She looked away. The table had a layer of film, and she could see the grime on the bar. Whiskey, sweat, and meat. Sometimes, the dust from outside
He looked at the thing sitting across from him. Skinny little bitch, he was only trying to be nice. He didn’t have to pick her up. He could dump her at the side of the road any time
He was telling her about himself. An ex-wife. An asshole boss. A shitty roach-filled apartment with a view of a parking lot, usually empty. The flies in the bar buzzed around their heads unacknowledged, trying to find holes in their skulls to burrow into, trying to escape the heat. She thought about the carcass she had come across in the desert, bones grasping their way out of the desiccated flesh, the sun beating down, bleaching the skeleton chewed on by coyotes and pecked at by buzzards before they moved on to fresher, shadier prey. It was too hot even for the maggots.
The waitress stinking of cigarettes brought their two burgers and greasy fries, the coldest thing in the place. The meat dripped, its juice pooling on the trucker’s plate as he crammed it into his maw. She nibbled on a salty fry, sharing her meal with the insects. He wanted to take that fry and shove it down her throat.
As the trucker chewed, the meat juice ran down his shaggy chin. There were no napkins, though the back of his hand seemed to do. She curled into the booth, attempting to cocoon herself, remain unnoticed as she congealed in the corner like grime behind a stove. Maybe she was a chrysalis, housing a larva, and something would one day hatch from inside her
He swallowed his beer right down to the floating black bits, telling her she had catching up to do. She took a sip. It tasted the way the bar smelled and swam down her gullet in chunks. Her stomach turned. Not her stomach- something alongside it, beneath it, around it, twisted into her intestines, itching to get out. She left for the bathroom, a filthy hole without properly working water, rust in the sink and excrement on every surface. She didn’t care, she didn’t have to go, it would be fine…
Could she lock herself in, or crawl through a window? It didn’t matter- the desert was as much a threat as a man, one she had no hope against. In the corner a fly struggled in a spider’s web, while back at the table another rubbed its two front legs together, as if in anticipation of the feast it would enjoy when they left. ‘Let’s go,’ she said to the truck driver when she returned to his table.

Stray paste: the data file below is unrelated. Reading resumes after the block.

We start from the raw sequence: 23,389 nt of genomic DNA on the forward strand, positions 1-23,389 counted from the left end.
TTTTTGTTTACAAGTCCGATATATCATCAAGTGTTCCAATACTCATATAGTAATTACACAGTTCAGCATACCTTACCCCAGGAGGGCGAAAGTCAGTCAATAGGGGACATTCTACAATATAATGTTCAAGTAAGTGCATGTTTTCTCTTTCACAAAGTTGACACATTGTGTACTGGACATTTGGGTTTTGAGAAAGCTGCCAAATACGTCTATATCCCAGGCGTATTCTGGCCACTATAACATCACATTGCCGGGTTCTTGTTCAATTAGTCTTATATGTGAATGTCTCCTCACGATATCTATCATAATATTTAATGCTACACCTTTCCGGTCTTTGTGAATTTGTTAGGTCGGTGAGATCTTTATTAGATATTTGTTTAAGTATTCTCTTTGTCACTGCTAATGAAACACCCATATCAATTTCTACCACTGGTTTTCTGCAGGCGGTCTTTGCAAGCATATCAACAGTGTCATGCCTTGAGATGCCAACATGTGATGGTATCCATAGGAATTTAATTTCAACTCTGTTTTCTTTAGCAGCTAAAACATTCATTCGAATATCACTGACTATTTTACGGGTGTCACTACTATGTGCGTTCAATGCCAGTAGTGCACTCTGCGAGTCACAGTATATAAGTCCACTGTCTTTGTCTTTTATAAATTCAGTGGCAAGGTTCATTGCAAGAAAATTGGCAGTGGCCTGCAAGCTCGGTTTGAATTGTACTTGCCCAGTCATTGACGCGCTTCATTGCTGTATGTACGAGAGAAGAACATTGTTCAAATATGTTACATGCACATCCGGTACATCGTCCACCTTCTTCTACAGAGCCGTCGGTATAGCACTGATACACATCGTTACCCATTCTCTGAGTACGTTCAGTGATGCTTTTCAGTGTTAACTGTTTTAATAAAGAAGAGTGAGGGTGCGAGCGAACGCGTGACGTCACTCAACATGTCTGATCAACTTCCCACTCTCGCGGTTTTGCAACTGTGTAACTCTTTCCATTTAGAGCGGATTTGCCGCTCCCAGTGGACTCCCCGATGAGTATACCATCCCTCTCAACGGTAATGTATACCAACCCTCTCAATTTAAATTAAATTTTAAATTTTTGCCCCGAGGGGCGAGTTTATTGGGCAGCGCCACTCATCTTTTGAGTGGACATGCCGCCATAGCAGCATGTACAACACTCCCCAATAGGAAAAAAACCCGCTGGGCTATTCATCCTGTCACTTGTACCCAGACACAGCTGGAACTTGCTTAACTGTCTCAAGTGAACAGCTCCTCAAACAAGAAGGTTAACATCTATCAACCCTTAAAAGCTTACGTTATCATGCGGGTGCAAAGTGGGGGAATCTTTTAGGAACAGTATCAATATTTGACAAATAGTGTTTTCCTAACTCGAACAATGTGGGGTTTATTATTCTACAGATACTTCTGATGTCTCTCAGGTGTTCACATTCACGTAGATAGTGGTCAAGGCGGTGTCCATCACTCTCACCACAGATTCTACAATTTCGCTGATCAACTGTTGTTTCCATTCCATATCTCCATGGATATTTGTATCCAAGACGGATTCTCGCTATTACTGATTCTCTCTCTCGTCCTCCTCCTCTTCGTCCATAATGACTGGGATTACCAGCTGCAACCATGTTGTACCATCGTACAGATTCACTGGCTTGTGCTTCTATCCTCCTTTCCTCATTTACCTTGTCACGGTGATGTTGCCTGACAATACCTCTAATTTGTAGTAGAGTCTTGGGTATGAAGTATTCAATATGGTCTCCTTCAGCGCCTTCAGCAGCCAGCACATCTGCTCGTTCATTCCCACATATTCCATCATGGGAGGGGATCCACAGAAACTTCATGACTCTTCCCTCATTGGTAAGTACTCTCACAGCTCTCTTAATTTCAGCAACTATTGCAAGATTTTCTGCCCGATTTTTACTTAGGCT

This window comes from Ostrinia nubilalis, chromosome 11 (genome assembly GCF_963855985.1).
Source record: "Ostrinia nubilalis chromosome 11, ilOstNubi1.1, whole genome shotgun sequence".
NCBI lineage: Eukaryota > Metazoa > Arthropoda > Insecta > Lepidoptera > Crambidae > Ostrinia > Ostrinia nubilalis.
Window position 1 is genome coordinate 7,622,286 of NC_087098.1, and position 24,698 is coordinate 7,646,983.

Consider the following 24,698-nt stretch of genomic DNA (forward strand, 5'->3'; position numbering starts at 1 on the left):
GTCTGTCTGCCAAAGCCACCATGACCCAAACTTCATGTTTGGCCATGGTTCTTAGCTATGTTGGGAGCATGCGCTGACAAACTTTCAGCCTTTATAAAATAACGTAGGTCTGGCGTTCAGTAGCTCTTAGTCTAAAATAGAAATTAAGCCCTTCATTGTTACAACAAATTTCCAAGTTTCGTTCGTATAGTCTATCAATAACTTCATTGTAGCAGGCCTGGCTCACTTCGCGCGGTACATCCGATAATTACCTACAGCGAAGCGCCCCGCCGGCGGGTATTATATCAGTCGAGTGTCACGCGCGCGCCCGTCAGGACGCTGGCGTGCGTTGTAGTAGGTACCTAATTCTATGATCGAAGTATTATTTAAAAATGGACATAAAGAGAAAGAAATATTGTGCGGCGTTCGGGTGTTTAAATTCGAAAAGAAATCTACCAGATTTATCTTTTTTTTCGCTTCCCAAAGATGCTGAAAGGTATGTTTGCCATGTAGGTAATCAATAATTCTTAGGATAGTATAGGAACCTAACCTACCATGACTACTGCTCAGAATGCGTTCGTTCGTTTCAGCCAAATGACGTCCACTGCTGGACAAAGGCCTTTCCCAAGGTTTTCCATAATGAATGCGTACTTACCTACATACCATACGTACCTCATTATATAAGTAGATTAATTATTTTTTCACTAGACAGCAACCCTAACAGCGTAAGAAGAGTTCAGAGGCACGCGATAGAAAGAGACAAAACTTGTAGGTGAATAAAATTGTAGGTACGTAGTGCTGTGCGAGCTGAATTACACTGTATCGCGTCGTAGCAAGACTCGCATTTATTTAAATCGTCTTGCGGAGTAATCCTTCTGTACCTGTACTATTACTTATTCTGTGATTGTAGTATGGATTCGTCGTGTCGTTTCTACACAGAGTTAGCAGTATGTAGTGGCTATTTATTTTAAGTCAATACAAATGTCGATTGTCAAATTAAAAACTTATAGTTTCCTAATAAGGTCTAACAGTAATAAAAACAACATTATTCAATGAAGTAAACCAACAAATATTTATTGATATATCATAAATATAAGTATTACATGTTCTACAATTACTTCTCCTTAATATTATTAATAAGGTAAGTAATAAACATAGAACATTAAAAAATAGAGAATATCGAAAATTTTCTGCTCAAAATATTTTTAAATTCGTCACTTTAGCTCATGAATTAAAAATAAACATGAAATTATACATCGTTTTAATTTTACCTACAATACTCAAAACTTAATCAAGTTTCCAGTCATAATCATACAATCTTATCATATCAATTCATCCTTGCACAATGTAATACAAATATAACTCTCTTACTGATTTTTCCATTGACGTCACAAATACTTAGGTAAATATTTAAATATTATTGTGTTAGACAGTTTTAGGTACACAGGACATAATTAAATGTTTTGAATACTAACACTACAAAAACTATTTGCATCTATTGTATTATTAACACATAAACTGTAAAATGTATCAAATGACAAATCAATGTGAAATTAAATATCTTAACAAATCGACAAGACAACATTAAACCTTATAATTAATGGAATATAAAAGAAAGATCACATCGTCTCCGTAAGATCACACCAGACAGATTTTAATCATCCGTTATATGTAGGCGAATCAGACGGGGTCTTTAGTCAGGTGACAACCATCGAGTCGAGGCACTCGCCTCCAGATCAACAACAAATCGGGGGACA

He threw some wadded cash down with a wink at the waitress. She sneered. Old fuckin’ hag, he thought. Cole’s scars itched and burned
Something inside her told her not to get back in the truck, while something else urged her on, hungry, thirsty, anxious, excited. She wondered if she had any control. It wriggled, it writhed. It isn’t up to me, she thought. Monsters will be monsters
He was a large man, hairy, beer belly poking out from under his shirt and over his jeans. Her own pants were scuffed, knees torn, covered in dirt where she’d fallen, where the wind blew the desert into the fibers, trying to reach her skin. Her lips cracked. Her skin was pale despite the sun’s deadly radiation. He had a trucker’s tan. His bottom lip was wet
The sky pierced her, electric, white-hot. Dry driftwood and yucca tombstones, prickly plants and bleached bones. How many corpses were buried out here? Would the earth notice one more
The scars on her wrists. The night she tried. The last time she tried. The last time she cared. The knife, that dull, jagged knife with its jagged edge ripping into her flesh reluctantly, she tried harder, harder, no clean painless lines, no chance to go peacefully. She remembered the blood, red as the sky, bleeding down upon her, into the ground, turning brown, then sludge-black. Her meat juice oozed, pooled, congealed, became something else. Her blood was alive. It came out of her, sinewy tendrils wrapping around her wrists, down her arm, gripping her tighter, tighter. Her eyes widened and the sky bled
She didn’t die. Something inside her wouldn’t let her die.
The sky was bleached and white again, a gaping cyan biding its time. She didn’t belong here. This wasn’t her world. She imagined a place with a reason for such desolation, a future of famine and emptiness, a wasteland standing as a massive unmarked grave of some unknown, forgotten holocaust. Perhaps that was the past. Another place, or another time. Or now. Her sweat did not evaporate, it clung to her with the desert air. Red bell-shaped flowers bloomed inexplicably in the dead gravel. She didn’t know what they were called.